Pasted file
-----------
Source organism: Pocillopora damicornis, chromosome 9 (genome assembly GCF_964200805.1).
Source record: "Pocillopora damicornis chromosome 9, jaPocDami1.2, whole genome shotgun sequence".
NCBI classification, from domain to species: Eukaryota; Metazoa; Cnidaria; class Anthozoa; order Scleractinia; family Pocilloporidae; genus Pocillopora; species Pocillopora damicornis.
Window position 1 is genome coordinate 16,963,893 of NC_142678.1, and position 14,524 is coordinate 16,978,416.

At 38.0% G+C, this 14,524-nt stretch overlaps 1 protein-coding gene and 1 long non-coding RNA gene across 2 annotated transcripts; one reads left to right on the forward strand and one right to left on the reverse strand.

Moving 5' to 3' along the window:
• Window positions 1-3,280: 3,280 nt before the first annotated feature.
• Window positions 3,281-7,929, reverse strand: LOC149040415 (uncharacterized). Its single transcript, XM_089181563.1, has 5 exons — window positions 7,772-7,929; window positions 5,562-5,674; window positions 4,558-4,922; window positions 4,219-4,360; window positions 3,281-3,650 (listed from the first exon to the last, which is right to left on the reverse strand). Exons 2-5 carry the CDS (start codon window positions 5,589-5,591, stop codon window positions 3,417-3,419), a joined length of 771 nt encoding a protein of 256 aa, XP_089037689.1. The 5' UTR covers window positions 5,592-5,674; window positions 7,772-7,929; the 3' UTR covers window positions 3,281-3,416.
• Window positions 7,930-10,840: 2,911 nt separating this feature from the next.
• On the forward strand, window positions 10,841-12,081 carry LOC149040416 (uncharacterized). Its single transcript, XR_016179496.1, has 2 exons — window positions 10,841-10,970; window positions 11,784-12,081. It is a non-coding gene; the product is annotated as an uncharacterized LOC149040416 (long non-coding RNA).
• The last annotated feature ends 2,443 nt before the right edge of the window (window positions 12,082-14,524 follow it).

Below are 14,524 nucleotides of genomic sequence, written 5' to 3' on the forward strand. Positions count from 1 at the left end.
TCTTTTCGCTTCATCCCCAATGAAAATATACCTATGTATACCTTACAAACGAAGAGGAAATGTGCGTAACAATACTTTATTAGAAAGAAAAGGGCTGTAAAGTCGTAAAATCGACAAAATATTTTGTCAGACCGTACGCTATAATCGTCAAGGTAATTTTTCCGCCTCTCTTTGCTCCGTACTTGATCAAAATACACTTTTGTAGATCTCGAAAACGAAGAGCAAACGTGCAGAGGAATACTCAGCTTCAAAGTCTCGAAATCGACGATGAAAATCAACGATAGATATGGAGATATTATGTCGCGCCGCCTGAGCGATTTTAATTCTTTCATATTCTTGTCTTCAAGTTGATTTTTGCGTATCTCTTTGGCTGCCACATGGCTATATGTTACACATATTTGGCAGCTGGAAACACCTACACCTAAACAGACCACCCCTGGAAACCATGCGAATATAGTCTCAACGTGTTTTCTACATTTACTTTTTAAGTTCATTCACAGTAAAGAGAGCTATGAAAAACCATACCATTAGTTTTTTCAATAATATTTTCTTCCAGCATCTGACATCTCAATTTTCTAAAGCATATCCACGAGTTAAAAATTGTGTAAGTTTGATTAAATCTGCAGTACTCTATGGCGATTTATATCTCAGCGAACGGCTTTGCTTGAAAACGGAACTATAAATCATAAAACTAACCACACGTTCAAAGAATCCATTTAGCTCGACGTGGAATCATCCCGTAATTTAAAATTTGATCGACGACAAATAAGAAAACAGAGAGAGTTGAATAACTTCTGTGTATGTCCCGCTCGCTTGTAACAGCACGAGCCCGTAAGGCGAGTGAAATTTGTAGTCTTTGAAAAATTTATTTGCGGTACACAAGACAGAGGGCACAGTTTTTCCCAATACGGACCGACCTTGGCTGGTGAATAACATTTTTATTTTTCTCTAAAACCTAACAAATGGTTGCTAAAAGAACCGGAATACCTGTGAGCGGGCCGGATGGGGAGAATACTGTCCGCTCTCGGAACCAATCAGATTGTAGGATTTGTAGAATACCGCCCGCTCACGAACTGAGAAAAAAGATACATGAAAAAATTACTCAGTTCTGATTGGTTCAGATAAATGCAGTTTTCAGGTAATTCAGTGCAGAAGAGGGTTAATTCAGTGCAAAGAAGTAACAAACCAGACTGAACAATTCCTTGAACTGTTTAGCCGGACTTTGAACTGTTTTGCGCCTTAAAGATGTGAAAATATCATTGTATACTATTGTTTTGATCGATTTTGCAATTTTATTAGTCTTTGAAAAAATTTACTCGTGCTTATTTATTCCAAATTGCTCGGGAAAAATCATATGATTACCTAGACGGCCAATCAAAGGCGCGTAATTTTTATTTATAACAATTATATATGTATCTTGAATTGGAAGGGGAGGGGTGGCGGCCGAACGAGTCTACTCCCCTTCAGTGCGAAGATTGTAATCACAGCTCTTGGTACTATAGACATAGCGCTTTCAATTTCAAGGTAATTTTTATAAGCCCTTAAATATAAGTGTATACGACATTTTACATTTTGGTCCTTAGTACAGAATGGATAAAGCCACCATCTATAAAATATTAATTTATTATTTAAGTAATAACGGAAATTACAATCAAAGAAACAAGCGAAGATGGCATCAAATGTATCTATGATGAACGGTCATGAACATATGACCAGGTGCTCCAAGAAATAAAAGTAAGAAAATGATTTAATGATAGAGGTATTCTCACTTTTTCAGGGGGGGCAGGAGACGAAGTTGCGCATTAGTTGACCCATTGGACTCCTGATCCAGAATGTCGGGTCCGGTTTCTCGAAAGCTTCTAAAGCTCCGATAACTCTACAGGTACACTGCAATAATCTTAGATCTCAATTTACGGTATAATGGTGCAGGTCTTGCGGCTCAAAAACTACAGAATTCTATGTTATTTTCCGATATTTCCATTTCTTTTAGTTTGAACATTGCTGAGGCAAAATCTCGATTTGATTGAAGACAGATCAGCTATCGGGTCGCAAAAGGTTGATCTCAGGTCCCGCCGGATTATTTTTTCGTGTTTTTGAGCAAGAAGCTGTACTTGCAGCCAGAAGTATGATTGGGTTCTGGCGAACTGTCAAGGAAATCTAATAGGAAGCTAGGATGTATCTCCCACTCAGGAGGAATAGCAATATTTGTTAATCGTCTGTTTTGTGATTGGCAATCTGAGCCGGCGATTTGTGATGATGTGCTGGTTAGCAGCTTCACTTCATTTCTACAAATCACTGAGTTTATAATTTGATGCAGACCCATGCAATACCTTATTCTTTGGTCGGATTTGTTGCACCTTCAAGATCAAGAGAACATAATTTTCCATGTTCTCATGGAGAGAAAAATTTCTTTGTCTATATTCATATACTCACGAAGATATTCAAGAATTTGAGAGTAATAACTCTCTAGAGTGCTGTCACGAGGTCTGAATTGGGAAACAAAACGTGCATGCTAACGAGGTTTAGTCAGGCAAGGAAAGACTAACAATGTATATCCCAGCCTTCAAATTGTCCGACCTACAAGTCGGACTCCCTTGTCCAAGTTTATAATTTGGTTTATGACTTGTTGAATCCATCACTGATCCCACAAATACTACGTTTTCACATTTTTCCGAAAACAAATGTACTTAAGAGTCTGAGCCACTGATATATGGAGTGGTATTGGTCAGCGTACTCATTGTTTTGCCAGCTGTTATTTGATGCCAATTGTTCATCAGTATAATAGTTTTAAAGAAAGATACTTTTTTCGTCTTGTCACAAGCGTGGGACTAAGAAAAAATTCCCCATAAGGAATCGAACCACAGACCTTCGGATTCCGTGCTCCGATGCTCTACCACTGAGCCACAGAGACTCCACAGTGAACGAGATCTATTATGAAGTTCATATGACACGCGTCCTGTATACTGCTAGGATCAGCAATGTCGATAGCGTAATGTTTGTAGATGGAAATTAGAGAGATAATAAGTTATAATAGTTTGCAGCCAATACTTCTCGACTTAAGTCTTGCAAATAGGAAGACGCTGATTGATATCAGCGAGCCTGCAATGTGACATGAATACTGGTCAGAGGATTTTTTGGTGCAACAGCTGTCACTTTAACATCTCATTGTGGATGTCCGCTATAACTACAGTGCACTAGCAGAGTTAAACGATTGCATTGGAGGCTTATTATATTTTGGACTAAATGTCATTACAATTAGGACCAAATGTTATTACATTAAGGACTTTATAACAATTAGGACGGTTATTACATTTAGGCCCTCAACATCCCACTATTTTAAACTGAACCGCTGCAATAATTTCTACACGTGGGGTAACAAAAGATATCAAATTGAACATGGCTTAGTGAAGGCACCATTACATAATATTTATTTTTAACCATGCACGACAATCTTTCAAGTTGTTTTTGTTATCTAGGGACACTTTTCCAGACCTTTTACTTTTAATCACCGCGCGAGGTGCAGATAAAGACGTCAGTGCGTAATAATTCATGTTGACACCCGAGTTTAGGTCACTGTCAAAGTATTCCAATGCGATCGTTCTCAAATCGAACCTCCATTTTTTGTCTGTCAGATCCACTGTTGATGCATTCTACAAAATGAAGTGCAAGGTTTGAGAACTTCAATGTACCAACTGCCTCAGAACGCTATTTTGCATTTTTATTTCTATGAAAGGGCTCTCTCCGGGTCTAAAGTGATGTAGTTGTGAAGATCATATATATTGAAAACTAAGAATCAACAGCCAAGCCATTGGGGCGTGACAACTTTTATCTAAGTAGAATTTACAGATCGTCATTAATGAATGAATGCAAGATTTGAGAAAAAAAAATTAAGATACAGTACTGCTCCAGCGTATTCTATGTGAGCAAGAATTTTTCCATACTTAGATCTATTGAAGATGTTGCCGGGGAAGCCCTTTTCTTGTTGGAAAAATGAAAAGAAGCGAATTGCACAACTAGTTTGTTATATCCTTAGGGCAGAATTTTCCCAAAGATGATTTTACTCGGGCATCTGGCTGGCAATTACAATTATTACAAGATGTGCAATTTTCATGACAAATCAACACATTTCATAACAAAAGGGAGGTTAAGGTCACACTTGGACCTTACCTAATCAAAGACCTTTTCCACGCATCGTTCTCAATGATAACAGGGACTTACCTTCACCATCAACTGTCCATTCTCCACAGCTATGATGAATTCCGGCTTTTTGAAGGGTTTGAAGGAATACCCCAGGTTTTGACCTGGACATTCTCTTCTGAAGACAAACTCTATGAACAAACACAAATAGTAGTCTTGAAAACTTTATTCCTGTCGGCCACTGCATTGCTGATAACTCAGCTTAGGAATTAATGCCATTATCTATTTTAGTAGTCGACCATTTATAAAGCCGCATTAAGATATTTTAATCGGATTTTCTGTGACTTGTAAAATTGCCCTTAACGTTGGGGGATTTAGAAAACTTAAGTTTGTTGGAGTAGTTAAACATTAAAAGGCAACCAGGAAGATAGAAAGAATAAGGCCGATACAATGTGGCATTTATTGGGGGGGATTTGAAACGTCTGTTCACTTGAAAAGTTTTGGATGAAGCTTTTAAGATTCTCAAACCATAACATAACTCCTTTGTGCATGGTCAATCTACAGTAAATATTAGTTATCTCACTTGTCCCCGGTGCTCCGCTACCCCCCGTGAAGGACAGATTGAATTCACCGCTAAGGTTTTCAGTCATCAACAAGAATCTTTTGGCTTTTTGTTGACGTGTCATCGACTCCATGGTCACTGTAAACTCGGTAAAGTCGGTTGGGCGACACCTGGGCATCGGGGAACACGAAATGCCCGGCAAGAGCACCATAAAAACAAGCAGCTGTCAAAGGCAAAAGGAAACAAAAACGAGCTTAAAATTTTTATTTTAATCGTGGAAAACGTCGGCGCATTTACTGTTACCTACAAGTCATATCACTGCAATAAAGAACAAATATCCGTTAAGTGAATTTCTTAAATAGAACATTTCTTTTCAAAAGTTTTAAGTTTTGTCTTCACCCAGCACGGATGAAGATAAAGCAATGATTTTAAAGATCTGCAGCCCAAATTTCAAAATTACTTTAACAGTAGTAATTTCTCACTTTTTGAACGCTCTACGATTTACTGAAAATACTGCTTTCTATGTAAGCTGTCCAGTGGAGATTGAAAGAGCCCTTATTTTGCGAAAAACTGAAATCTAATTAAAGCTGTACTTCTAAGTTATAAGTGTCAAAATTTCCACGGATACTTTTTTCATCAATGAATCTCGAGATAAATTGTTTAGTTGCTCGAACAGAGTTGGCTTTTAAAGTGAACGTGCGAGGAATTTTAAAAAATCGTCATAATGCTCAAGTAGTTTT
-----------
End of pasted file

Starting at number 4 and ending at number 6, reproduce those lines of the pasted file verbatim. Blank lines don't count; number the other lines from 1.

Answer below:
Window position 1 is genome coordinate 16,963,893 of NC_142678.1, and position 14,524 is coordinate 16,978,416.

At 38.0% G+C, this 14,524-nt stretch overlaps 1 protein-coding gene and 1 long non-coding RNA gene across 2 annotated transcripts; one reads left to right on the forward strand and one right to left on the reverse strand.

Moving 5' to 3' along the window: